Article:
Archive for March, 2012

If low carb eating is so effective, why are people still overweight?

If low carb eating is so effective, why are people still overweight?

I find myself getting asked this question, or some variant of this question, with increasing frequency as I speak and write about the Alternative Hypothesis I find most compelling surrounding obesity and chronic disease.  One implication of the Alternative Hypothesis, as you probably understand by now if you’ve been reading this blog, is that many carbohydrates, especially if consumed at the levels most Americans consume them, promote fat gain.  In other words, overweight people are not the lazy, ...

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Is red meat killing us?

Is red meat killing us?

“For the greatest enemy of truth is very often not the lie — deliberate, contrived and dishonest — but the myth — persistent, persuasive, and unrealistic. Too often we hold fast to the clichés of our forebears. We subject all facts to a prefabricated set of interpretations. We enjoy the comfort of opinion without the discomfort of thought.

- John F. Kennedy, Yale University commencement address (June 11, 1962)

This is one of my favorite quotes.  Unfortunately, ...

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The interplay of exercise and ketosis – Part II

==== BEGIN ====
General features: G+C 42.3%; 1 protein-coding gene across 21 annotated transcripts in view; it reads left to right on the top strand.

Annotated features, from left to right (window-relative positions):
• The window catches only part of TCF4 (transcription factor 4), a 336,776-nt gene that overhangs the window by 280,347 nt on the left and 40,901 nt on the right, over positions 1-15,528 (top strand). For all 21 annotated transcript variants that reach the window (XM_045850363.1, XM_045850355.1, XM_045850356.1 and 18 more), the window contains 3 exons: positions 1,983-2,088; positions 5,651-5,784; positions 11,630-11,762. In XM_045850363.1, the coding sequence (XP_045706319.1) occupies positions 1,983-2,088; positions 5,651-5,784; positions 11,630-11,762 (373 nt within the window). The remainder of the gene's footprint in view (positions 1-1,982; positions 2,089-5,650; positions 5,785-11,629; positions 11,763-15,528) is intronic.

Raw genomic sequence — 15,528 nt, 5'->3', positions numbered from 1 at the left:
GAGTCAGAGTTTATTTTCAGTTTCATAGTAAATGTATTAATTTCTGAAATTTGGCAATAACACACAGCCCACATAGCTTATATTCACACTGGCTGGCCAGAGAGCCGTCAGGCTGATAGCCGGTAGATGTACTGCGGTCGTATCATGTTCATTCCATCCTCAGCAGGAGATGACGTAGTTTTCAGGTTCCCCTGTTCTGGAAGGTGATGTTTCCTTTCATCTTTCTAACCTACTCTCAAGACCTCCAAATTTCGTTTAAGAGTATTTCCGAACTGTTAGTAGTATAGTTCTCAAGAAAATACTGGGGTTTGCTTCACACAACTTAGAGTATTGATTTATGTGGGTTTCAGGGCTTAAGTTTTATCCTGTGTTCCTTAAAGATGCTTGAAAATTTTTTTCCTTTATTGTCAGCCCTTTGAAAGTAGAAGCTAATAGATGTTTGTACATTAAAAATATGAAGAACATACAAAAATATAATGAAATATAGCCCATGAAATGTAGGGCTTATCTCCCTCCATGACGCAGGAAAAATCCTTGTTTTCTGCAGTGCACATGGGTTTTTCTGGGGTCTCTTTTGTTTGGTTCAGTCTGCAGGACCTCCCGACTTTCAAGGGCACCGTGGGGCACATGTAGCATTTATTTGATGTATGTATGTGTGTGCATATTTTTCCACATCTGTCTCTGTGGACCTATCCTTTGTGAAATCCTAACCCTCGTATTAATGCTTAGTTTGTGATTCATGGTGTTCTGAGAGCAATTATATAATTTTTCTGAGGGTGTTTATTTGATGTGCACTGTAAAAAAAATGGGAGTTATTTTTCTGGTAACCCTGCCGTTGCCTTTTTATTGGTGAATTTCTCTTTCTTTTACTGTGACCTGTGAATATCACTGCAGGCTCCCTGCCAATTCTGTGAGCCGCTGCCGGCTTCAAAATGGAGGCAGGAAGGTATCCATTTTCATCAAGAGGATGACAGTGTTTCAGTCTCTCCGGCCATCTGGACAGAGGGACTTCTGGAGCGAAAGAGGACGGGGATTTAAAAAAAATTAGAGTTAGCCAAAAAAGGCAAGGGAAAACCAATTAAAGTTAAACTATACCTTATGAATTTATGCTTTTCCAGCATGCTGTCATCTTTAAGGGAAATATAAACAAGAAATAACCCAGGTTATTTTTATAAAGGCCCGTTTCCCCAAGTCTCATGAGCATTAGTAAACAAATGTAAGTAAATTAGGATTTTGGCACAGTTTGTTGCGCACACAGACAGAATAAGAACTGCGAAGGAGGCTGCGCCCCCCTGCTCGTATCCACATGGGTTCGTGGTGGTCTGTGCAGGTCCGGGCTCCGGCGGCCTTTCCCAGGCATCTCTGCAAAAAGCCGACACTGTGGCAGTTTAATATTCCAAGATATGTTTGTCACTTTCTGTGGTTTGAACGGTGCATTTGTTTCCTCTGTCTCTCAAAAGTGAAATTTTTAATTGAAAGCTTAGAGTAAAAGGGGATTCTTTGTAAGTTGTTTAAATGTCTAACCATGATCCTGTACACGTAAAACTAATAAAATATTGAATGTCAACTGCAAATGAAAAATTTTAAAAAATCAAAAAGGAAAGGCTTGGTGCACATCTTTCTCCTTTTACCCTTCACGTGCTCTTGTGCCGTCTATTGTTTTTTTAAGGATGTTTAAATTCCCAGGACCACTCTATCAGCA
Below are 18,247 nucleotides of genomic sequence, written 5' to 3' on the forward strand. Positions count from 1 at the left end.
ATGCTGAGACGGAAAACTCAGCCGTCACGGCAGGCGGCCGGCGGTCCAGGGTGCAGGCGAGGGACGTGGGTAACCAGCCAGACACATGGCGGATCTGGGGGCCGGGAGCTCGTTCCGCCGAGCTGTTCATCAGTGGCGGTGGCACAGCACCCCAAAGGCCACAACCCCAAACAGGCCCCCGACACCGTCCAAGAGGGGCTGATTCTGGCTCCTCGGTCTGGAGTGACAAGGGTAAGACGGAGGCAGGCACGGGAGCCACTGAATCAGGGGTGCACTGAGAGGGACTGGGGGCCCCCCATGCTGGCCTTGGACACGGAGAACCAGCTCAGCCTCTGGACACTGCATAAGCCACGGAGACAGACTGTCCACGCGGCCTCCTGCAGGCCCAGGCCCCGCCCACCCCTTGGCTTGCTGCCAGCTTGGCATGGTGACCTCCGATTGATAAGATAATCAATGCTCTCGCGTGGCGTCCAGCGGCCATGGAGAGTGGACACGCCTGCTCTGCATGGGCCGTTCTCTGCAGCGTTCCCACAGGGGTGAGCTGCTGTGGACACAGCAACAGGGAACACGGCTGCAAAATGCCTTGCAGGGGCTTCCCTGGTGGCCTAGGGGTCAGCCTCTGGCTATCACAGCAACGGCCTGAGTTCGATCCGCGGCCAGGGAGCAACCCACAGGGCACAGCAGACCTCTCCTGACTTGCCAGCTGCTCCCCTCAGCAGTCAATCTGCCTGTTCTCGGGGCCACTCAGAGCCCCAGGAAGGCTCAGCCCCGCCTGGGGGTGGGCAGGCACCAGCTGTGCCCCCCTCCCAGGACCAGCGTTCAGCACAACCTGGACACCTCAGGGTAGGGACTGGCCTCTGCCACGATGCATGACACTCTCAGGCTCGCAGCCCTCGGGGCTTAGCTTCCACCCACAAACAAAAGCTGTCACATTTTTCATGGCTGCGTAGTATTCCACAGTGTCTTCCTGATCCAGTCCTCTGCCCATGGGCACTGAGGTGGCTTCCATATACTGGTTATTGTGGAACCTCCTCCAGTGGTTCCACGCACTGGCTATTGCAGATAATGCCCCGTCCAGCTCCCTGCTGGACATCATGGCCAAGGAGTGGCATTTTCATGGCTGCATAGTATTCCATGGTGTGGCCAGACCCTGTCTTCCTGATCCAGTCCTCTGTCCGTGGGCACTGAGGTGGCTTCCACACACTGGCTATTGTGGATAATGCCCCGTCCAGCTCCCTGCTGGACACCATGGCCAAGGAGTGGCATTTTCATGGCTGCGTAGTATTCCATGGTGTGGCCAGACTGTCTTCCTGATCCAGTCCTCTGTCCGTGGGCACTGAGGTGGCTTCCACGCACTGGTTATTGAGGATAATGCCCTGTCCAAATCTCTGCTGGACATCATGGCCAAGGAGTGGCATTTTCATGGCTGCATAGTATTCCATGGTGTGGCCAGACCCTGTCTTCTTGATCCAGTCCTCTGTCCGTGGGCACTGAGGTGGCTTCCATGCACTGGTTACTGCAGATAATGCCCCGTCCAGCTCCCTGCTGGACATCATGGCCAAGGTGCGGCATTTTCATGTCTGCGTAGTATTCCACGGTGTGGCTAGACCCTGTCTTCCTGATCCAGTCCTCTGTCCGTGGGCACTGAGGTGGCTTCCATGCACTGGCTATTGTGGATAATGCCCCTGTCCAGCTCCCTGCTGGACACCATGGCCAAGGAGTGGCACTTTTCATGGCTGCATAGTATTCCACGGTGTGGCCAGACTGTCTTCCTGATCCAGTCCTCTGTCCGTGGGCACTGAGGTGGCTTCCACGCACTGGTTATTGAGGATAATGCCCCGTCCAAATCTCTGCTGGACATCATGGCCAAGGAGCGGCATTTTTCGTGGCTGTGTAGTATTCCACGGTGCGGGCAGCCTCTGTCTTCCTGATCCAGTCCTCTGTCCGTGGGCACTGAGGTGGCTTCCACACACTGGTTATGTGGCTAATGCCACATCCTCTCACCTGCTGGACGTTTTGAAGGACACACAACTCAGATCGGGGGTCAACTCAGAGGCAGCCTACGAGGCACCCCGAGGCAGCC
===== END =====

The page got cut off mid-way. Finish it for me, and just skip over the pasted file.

The interplay of exercise and ketosis – Part II

You’ll recall from last week’s post I did a self-experiment to see if I could learn something about the interplay of exercise and ketosis, at least in myself. To understand this discussion, you’ll want to have read Part I of this post.

However, before getting to this, I want to digress and briefly address two unrelated issues:

  1. Some of you (about 67 or 68 as of this writing) have sent me various links to news reports released yesterday reporting on ...
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The interplay of exercise and ketosis – Part I

The interplay of exercise and ketosis – Part I

I embarked on a self-experiment last weekend to see if I could better understand the interplay between the different types of exercise I do and ketone production (beta-hydroxybutyrate, or B-OHB, to be specific).  To be clear, nothing I do with a sample size of one “proves” anything, but sometimes self-experiments can help you formulate hypotheses and, if nothing else, understand how your body works.  Consider the parable of the black sheep.  If you see even a single black sheep in ...

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